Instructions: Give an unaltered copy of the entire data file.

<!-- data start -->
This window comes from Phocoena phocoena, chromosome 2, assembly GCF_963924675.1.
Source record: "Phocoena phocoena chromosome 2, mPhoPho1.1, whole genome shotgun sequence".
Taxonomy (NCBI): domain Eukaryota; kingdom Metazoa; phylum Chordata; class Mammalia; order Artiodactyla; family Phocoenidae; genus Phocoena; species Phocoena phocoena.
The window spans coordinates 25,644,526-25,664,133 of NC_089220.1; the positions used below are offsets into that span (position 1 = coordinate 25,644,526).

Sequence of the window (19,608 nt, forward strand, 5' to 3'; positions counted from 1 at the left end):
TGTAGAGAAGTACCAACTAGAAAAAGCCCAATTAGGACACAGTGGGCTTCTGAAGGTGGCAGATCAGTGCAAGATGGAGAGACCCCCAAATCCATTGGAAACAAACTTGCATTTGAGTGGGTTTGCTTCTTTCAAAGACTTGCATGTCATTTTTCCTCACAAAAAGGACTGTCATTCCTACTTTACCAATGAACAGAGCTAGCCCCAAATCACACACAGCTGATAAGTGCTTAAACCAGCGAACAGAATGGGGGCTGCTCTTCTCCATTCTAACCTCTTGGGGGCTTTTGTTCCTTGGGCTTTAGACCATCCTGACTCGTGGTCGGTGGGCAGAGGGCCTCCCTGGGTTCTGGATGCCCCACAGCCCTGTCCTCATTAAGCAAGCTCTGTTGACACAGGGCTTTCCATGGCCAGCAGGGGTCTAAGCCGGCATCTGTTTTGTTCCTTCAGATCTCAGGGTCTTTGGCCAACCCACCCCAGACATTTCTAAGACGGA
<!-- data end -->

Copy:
This window comes from Phocoena phocoena, chromosome 2, assembly GCF_963924675.1.
Source record: "Phocoena phocoena chromosome 2, mPhoPho1.1, whole genome shotgun sequence".
Taxonomy (NCBI): domain Eukaryota; kingdom Metazoa; phylum Chordata; class Mammalia; order Artiodactyla; family Phocoenidae; genus Phocoena; species Phocoena phocoena.
The window spans coordinates 25,644,526-25,664,133 of NC_089220.1; the positions used below are offsets into that span (position 1 = coordinate 25,644,526).

Sequence of the window (19,608 nt, forward strand, 5' to 3'; positions counted from 1 at the left end):
TGTAGAGAAGTACCAACTAGAAAAAGCCCAATTAGGACACAGTGGGCTTCTGAAGGTGGCAGATCAGTGCAAGATGGAGAGACCCCCAAATCCATTGGAAACAAACTTGCATTTGAGTGGGTTTGCTTCTTTCAAAGACTTGCATGTCATTTTTCCTCACAAAAAGGACTGTCATTCCTACTTTACCAATGAACAGAGCTAGCCCCAAATCACACACAGCTGATAAGTGCTTAAACCAGCGAACAGAATGGGGGCTGCTCTTCTCCATTCTAACCTCTTGGGGGCTTTTGTTCCTTGGGCTTTAGACCATCCTGACTCGTGGTCGGTGGGCAGAGGGCCTCCCTGGGTTCTGGATGCCCCACAGCCCTGTCCTCATTAAGCAAGCTCTGTTGACACAGGGCTTTCCATGGCCAGCAGGGGTCTAAGCCGGCATCTGTTTTGTTCCTTCAGATCTCAGGGTCTTTGGCCAACCCACCCCAGACATTTCTAAGACGGA